Mad Max: Fury Road

by | May 18, 2015 | 0 comments

George Miller Reboots the Series with A Beautifully Entertaining Film

Here’s a question: can an action film ever be considered art? Usually with big blockbusters such as Avengers or the Fast and Furious series, explosions are paired up with corny dialogue. Never do we see a film that treats this genre with respect and is willing to take risks. The last time such a movie, of the action/blockbuster genre, was able to achieve such balance and quality was probably with Christopher Nolan’s The Dark Knight Rises. But we have another savior, in the shape of mastermind George Miller; his latest installment in the Mad Max series: Mad Max: Fury Road, might compete to be one of the best films of the series, and I will be bold enough to say that it is one of the best films of the year.

Mad Max: Fury Road achieves such a high caliber due to the incredible simplicity of its plot and the lack of unnecessary sub plots featured in today’s action flicks. Fury Road avoids telling the entire backstory of our main character Max (Tom Hardy replacing Mel Gibson), and simply jumps straight into the action with Max being captured and held prisoner. We are in post apocalyptic Australia (although the film was filmed in Namibia due to the very rainy season that Australia had). In the original Mad Max films of the early 80s, the main concern then was a nuclear apocalypse, while this film sticks more or less to that apocalyptic theme, one can’t help but look at the dry landscapes and relate them to the climate change epidemic we are facing. With Max prisoner to an oppressive leader of survivors named Immortan Joe (Hugh Keays-Byrne), we move on to the story of Imperator Furiosa (Charlize Theron) who ends up being the true main character of this story. Furiosa is a loyal and celebrated commander of Immortan Joe’s army of War Boys. However, as the story opens we see Furiosa betray Immortan Joe and steal his personal Breeders (women slaves used to feed and reproduce the survivor population). A chase ensues and Max, being used as a blood bag, for an ill soldier named Nux (Nicholas Hoult) is taken along for the ride.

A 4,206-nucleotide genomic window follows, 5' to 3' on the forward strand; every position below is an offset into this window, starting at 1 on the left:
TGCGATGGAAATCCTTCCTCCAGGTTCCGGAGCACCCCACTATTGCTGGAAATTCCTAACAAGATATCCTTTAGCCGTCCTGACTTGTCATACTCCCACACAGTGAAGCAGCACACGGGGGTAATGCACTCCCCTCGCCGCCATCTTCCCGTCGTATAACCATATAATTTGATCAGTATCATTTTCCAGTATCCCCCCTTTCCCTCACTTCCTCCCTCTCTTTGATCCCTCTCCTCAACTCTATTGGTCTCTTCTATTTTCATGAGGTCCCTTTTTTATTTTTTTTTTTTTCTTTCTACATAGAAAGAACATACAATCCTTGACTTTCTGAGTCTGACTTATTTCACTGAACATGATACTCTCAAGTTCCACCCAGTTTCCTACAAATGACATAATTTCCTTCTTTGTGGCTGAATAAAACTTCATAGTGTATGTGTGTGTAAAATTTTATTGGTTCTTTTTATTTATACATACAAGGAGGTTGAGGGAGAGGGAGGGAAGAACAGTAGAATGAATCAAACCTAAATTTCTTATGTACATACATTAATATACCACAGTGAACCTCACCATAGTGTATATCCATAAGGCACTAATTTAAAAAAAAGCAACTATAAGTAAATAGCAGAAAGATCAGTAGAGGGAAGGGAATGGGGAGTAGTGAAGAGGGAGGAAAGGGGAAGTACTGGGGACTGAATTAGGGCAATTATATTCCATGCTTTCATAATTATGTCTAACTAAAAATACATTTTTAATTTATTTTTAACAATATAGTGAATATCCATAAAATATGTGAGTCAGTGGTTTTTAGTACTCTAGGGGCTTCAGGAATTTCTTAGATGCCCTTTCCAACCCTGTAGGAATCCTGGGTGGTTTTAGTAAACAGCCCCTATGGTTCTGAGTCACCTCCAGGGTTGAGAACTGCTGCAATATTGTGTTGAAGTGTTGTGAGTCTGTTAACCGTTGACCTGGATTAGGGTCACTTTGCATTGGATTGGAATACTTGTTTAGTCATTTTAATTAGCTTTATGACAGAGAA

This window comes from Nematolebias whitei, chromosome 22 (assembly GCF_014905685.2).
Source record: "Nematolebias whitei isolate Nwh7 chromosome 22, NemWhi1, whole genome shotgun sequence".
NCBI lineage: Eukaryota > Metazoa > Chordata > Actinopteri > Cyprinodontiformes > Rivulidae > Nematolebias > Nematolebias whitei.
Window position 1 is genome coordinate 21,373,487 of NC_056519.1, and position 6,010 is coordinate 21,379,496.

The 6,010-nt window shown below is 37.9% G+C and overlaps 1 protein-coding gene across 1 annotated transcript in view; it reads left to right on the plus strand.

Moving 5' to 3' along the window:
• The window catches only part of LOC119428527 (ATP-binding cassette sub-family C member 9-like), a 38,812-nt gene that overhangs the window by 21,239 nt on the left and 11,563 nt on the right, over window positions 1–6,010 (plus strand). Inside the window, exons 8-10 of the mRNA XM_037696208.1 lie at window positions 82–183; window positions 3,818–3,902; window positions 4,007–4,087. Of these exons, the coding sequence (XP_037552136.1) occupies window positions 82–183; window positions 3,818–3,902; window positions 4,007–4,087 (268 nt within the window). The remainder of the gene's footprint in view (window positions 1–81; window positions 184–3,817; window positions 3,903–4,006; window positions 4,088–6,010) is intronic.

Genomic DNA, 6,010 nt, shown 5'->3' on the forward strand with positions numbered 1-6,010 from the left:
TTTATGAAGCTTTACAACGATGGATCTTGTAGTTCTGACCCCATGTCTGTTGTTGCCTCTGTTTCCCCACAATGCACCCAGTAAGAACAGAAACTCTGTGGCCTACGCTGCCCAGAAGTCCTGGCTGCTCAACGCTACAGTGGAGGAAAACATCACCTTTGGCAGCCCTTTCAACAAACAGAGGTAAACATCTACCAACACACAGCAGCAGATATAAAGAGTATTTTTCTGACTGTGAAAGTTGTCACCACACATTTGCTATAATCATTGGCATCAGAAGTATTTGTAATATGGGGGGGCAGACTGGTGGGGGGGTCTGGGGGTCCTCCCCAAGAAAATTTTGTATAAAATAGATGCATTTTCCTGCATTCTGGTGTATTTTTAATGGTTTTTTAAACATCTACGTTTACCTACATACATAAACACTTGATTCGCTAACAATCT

What is most impressive about this film is that the majority of special effects used for the explosions and flying cars were not CGI (according to IMBb 80% of the special effects were live stunts). I think the risk alone of that by the actors is enough to earn my respect. However, the explosions themselves were panned to look beautiful; this paired with the either heavy metal soundtrack or Verdi makes most of the fight scenes feel majestic.

George Miller is an aged director (70); he’s made various great films including the original Mad Max trilogy, and the more family friendly Babe and Happy Feet. What is most striking about Fury Road is the lack of dialogue. Apparently Miller had composed the film using storyboards first, it was only after that that a screenplay was written. And I think it’s the fact that Miller created the story visually first that makes this become a precise spectacle. 

This lack of dialogue also allows our actors to display the frantic paranoia that verges on insanity. The performances from Tom Hardy and Charlize Theron are amazing, but the true surprise here is Nicholas Hoult. Hoult is probably better known for his role as Beast in the new installments of the X-Men franchise; in Mad Max he plays a crazed War Boy who has Max as his prisoner and blood bag. Hoult portrays his character with a restricted insanity so that he seems scary enough, but one does pity him. Tom Hardy plays Max with more grunts than dialogue, and when he does speak he uses a voice that recalls his role as Bane in The Dark Knight Rises. However, after such scarring moments of his past one cannot blame Max’s character for having gone… well, mad. So in that aspect, Hardy does a good job in handling the role. As for Charlize Theron, she plays Furiosa with a composed viciousness; since she is not objectified in this film as the attractive female that she is, she was able to show the range of her acting chops with more ease. In fact the majority of the second half of the film was filled with a womanpower that was appreciated and, in the apocalyptic setting, didn’t seem forced at all. It was only in some points that the actors felt a little lost amongst the chaos so that some character development doesn’t end up being too realistic.

So in conclusion, Fury Road is the perfect reboot/sequel to the Mad Max trilogy. The beautifully created action sequences along with and explosive pace are enough to make one feel goosebumps. George Miller you’ve done it again. 







Visual Aesthetic

What is your favorite Mad Max movie? Let me know in the comments section.

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